Learning Outcomes

Upon completion of the major, through the successful completion of their senior thesis, a student will have demonstrated that they can execute a sustained research project. The student will be able to:

  • choose and define a topic from the major field;
  • independently investigate that topic with the support of an advisor;
  • write a clear, accurate and thorough document that is substantially longer than a traditional term paper or project;
  • produce original work (for example, a new and plausible interpretation of difficult material in the writing of an important philosopher, a genuinely novel argument for a well–knownphilosophical argument or interpretation, a genuinely novel criticism of an influential argument or interpretation, or a new and intriguing philosophical thesis with cogent supporting argument);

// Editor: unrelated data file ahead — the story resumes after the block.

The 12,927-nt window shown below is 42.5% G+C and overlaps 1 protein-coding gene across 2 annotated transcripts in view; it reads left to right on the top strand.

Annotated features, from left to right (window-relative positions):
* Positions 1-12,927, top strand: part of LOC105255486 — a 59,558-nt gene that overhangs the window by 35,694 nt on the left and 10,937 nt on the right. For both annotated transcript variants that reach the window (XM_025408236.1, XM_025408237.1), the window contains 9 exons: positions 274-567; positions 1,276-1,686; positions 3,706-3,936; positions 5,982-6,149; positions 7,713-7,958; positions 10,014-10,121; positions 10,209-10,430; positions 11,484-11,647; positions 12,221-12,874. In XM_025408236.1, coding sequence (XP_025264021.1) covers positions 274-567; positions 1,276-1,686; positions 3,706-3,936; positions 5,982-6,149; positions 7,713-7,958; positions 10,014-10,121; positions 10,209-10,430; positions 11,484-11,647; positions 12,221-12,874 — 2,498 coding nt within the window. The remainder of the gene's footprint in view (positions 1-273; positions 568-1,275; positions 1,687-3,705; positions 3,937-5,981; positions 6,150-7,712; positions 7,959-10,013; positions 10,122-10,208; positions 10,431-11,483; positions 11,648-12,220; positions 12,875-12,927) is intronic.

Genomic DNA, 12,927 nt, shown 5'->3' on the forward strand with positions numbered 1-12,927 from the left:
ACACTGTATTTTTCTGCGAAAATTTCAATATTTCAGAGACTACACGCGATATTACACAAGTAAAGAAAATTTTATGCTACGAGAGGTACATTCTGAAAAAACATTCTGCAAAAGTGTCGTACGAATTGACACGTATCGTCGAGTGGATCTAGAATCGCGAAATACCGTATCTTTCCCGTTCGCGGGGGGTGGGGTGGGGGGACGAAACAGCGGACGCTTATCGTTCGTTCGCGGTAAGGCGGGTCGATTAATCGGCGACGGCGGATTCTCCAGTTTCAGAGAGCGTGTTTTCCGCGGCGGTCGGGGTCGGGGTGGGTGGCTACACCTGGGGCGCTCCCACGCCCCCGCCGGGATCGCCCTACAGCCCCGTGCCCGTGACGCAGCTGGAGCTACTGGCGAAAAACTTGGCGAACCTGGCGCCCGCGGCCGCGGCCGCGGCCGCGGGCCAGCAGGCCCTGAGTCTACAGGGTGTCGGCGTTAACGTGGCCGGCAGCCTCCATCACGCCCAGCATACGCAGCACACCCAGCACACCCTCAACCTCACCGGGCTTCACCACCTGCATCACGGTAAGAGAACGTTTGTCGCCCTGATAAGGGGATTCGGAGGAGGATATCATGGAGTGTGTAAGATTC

• defend their work orally;
  • locate their topic and the student's contribution to the topic in a larger context;
  • summarize a debate; and
  • manage their time.

The primary assessment tool for learning in the major at Reed and the level of student achievement in these areas, is the senior thesis; in addition, the junior qualifying examination will assess a student's grasp of the skills and knowledge needed to be ready for thesis. For more information on the thesis, see Thesis. For more information about the Junior Qualifying Exam, see Junior Qualifying Exam.